The evidence upon this feature of the case was unquestionably meager. As a matter of fact, the problem was largely presented in the form of a discussion between court and counsel, with plaintiff herself participating to some extent. In defendant's absence from the trial, his views were expressed by his counsel, who spoke in the capacity of an attorney of record in the case and under the sanctity of his oath as an officer of the court. Had he been misinformed about the facts and for that reason had made misstatements to the court, both plaintiff and her counsel were there to correct him. The parties were at liberty to make whatever showing they desired, and the whole situation would seem to have been explored to the satisfaction of the court, which had the responsibility of deciding what the terms of its order should be.

The record convinces us, as the trial court was likewise convinced, that both plaintiff and defendant are truly devoted to the child and equally sincere in their desire that nothing be done to jeopardize its welfare. Of course the natural difficulty is that their respective ideas as to what would or would not serve the child's best interests are influenced in more or less degree by their personal prejudices and wishes in the matter. It is for this reason that so much deference is to be paid to the findings of the trial court, which was in the midst of the discussion, and in a position to see to it that the claims of the parents were subordinated to what it conceived to be best for the child. The parents' wishes were to be considered and respected by the court, but they were not to be its chief concern.

Plaintiff has employed new counsel for the submission of the case to this court. Many questions are suggested by counsel regarding the failure of the evidence to disclose the circumstances of his mother's home, where defendant resides, and to which he will take the child whenever he has its temporary custody. The same might be said regarding the lack of evidence to show the environment in her own parents' home, where plaintiff resides, and where the child will spend by far the greater part of its time. The truth is that the adequacy of either home was never seriously questioned. On the contrary, the chief matter of concern was how the child would react to separation from its mother while it is still of tender years. As to this the parties agreed to be guided by medical advice and such actual experience as they might gain. After all the child is not to be taken out of the city, nor is it to be placed in the care of strangers. Instead it is to spend its time with the same close relatives with whom it would unquestionably have been associated if its parents' marriage had survived.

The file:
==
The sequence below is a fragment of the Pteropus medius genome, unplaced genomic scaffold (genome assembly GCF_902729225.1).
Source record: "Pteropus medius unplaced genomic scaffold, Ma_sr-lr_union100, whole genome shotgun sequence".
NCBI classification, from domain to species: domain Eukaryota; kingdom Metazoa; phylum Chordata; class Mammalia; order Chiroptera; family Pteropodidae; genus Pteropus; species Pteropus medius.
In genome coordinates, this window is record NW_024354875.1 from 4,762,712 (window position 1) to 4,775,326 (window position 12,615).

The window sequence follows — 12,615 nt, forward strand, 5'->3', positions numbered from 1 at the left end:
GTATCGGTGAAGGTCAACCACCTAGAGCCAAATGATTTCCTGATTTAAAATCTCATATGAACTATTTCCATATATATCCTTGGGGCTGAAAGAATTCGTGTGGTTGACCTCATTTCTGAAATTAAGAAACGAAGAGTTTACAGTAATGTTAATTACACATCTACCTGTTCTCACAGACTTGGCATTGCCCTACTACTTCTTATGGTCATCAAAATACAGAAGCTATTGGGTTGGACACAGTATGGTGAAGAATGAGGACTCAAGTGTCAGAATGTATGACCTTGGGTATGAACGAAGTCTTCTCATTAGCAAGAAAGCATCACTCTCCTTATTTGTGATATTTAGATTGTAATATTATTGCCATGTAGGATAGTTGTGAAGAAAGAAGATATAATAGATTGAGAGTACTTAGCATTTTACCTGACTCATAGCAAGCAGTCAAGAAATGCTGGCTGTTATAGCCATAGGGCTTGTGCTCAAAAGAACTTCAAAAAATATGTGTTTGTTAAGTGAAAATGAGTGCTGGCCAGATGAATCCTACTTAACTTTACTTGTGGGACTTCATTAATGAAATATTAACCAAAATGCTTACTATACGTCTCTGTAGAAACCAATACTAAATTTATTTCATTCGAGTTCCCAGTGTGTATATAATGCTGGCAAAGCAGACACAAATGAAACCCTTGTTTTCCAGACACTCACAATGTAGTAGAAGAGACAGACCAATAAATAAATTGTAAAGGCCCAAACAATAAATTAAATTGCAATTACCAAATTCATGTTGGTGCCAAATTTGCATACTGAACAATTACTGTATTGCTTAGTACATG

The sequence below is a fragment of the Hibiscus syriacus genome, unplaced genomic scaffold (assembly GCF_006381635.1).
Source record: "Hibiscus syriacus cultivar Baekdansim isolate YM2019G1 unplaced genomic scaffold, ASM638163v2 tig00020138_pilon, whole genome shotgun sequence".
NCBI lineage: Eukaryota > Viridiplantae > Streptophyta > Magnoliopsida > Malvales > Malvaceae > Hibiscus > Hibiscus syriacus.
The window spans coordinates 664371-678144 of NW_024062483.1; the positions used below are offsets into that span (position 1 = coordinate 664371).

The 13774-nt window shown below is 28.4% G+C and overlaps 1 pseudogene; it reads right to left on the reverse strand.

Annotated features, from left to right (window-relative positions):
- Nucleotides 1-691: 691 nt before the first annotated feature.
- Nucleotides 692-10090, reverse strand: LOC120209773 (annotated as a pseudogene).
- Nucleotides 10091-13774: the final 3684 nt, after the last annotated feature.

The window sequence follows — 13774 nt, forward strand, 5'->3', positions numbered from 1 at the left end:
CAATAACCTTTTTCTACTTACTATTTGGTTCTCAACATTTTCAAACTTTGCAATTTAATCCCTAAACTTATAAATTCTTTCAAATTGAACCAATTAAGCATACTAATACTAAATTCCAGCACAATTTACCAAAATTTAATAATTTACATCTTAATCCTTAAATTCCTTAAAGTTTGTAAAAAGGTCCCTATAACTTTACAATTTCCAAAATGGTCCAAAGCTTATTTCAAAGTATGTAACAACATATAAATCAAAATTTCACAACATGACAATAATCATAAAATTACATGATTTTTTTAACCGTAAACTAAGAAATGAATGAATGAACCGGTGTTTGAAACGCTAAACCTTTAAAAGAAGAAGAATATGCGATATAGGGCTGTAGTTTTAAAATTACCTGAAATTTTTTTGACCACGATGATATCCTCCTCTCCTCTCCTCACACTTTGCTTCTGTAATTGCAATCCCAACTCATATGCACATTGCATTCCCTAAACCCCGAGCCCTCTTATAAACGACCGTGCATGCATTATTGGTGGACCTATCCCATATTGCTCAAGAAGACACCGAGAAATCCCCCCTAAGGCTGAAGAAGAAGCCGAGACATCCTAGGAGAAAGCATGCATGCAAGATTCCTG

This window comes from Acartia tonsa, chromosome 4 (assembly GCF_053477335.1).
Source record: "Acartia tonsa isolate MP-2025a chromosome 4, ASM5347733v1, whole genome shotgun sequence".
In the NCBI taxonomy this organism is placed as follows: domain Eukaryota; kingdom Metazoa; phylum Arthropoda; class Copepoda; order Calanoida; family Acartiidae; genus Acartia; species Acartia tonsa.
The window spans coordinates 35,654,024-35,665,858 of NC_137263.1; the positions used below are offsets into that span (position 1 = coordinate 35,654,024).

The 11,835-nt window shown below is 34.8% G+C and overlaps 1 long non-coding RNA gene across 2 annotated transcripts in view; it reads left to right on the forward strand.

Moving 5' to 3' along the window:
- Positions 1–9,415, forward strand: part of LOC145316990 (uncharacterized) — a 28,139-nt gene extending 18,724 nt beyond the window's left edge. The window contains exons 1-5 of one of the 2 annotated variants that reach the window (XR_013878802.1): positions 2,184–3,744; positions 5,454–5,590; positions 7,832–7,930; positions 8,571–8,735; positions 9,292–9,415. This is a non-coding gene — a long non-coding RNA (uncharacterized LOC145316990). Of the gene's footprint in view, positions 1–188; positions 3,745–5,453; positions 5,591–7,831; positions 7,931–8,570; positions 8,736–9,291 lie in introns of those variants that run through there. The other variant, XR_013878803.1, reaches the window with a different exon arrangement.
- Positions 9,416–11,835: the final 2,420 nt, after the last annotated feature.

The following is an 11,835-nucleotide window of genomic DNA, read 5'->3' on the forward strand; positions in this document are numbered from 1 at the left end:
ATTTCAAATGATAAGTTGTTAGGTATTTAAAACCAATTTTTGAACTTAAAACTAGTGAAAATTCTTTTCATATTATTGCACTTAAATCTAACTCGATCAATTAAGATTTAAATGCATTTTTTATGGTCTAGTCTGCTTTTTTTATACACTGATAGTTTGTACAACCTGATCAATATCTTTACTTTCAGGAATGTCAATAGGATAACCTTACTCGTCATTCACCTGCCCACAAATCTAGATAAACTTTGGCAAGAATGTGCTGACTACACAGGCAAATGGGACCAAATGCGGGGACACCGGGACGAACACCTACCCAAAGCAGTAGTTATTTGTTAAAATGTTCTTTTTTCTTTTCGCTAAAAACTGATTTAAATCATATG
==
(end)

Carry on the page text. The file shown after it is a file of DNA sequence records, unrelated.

Defendant is voluntarily being most generous in making provision for the child's support, and it is distinctly to the child's advantage that no barrier be lightly erected which might be calculated in time to bring about a lessening of the affection which defendant presently entertains. But infinitely more important than this is the spiritual value which this child — a little boy — may be expected to derive from such intimate personal contact with the father as the circumstances of the case may properly permit. In the formation of a boy's character, and in the development of the manly traits which distinguish the best of his sex, there is no substitute for the example which a worthy father may set for him.

It follows that the judgment rendered by the circuit court should be affirmed; and the Commissioner so recommends.

The foregoing opinion of BENNICK, C., is adopted as the opinion of the court.

The judgment of the circuit court is, accordingly, affirmed.

ANDERSON, P. J., and HUGHES and McCULLEN, JJ., concur.

Summaries of

Lutker v. Lutker

St. Louis Court of Appeals, Missouri
May 16, 1950
230 S.W.2d 177 (Mo. Ct. App. 1950)
Case details for

Lutker v. Lutker

Case Details

Full title:LUTKER v. LUTKER

Court:St. Louis Court of Appeals, Missouri

Date published: May 16, 1950


230 S.W.2d 177 (Mo. Ct. App. 1950)